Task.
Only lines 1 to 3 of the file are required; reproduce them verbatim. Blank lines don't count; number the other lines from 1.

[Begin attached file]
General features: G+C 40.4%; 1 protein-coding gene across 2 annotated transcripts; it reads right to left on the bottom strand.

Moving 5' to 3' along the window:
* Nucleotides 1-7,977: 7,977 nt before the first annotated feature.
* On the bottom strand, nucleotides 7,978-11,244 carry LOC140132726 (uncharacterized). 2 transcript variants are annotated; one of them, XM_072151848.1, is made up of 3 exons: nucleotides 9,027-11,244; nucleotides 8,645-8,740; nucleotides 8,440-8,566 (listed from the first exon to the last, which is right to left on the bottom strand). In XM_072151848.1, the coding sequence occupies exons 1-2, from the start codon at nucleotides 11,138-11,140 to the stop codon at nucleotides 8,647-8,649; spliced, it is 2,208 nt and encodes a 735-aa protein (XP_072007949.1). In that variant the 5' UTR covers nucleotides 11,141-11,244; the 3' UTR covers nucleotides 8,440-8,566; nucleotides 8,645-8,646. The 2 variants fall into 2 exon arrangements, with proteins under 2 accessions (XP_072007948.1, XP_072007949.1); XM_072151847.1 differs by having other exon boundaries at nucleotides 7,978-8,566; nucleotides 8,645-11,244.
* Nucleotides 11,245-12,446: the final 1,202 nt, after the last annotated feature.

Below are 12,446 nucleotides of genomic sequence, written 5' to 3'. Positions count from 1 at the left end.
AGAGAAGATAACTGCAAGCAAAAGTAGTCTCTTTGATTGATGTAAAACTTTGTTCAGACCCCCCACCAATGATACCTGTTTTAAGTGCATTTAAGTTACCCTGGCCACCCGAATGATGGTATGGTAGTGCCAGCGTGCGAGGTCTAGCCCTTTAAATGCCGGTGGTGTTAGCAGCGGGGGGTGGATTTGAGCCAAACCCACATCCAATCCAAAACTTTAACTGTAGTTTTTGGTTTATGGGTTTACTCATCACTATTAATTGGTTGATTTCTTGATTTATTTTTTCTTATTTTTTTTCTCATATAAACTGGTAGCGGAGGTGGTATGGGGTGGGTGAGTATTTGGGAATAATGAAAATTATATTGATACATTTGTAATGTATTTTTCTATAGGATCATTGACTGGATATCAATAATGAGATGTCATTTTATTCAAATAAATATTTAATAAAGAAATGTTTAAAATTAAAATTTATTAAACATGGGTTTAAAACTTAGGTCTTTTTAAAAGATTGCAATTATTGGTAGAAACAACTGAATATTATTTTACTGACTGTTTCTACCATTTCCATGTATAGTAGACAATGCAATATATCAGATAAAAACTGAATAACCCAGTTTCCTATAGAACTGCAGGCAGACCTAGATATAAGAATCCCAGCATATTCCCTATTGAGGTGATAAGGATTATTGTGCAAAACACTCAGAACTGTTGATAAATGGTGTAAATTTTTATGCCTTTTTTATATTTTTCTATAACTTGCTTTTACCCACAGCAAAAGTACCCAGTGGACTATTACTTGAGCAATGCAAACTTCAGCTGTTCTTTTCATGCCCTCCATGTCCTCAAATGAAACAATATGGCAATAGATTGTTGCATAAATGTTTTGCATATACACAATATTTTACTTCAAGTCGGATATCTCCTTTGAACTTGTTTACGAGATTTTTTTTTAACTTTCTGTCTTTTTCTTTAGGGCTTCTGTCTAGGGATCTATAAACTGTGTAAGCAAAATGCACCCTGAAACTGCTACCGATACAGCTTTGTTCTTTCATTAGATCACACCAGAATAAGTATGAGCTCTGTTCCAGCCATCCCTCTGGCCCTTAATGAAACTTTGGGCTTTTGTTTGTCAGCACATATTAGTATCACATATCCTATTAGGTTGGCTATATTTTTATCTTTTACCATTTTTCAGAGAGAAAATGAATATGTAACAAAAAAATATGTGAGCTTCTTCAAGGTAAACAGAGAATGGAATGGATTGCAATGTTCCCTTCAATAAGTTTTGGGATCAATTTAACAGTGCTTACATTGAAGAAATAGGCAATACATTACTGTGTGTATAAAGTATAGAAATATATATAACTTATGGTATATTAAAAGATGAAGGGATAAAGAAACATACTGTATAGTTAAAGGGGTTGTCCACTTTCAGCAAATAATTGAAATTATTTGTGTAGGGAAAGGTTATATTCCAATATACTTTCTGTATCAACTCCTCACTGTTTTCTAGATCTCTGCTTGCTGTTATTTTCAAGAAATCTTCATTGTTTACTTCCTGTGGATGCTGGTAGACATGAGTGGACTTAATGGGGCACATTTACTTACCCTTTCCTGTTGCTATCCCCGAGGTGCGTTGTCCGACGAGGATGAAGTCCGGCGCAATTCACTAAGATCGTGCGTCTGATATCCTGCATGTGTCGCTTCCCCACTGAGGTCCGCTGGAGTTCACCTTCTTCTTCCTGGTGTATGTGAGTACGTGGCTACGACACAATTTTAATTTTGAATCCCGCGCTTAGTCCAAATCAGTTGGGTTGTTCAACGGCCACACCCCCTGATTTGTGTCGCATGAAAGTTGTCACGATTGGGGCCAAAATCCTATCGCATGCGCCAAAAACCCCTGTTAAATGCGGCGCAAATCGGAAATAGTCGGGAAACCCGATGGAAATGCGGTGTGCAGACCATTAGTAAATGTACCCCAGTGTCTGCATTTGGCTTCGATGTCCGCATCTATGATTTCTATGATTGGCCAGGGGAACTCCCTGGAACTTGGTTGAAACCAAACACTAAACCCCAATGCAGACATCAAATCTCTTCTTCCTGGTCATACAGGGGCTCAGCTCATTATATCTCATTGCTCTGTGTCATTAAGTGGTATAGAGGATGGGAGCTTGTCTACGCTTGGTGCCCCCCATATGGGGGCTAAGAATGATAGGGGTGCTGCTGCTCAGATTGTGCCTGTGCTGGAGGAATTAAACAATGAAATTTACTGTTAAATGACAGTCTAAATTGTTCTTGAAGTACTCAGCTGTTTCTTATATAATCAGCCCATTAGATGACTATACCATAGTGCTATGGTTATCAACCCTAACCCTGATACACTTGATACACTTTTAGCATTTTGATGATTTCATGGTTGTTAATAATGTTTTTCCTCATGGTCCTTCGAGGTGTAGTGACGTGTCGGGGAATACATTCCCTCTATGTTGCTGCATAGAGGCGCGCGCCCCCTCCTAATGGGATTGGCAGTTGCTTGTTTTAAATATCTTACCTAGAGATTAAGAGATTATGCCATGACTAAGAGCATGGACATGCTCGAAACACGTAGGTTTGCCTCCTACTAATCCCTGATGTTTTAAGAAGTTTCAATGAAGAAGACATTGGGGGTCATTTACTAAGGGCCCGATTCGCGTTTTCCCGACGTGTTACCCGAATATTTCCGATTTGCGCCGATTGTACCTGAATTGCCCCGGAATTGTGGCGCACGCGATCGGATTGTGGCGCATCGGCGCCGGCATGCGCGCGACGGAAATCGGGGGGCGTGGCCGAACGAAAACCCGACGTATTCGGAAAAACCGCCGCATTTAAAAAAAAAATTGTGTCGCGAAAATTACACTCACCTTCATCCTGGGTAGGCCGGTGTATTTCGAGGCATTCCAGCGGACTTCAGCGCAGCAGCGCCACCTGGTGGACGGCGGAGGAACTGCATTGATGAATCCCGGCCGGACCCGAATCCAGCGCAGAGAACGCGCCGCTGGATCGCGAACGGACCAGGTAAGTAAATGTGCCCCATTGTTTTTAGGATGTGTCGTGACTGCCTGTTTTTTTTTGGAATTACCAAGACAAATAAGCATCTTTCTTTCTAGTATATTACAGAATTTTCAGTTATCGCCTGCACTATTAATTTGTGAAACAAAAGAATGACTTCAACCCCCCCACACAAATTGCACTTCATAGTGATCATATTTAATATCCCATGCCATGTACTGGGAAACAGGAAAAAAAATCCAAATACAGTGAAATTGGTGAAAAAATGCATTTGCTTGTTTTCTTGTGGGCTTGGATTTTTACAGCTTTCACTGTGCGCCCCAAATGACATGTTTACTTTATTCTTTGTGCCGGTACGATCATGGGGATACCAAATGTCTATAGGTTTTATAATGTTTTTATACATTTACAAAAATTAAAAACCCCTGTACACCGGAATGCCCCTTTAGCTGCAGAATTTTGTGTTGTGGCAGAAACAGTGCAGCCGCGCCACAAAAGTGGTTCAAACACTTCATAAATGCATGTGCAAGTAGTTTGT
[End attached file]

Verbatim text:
General features: G+C 40.4%; 1 protein-coding gene across 2 annotated transcripts; it reads right to left on the bottom strand.

Moving 5' to 3' along the window:
* Nucleotides 1-7,977: 7,977 nt before the first annotated feature.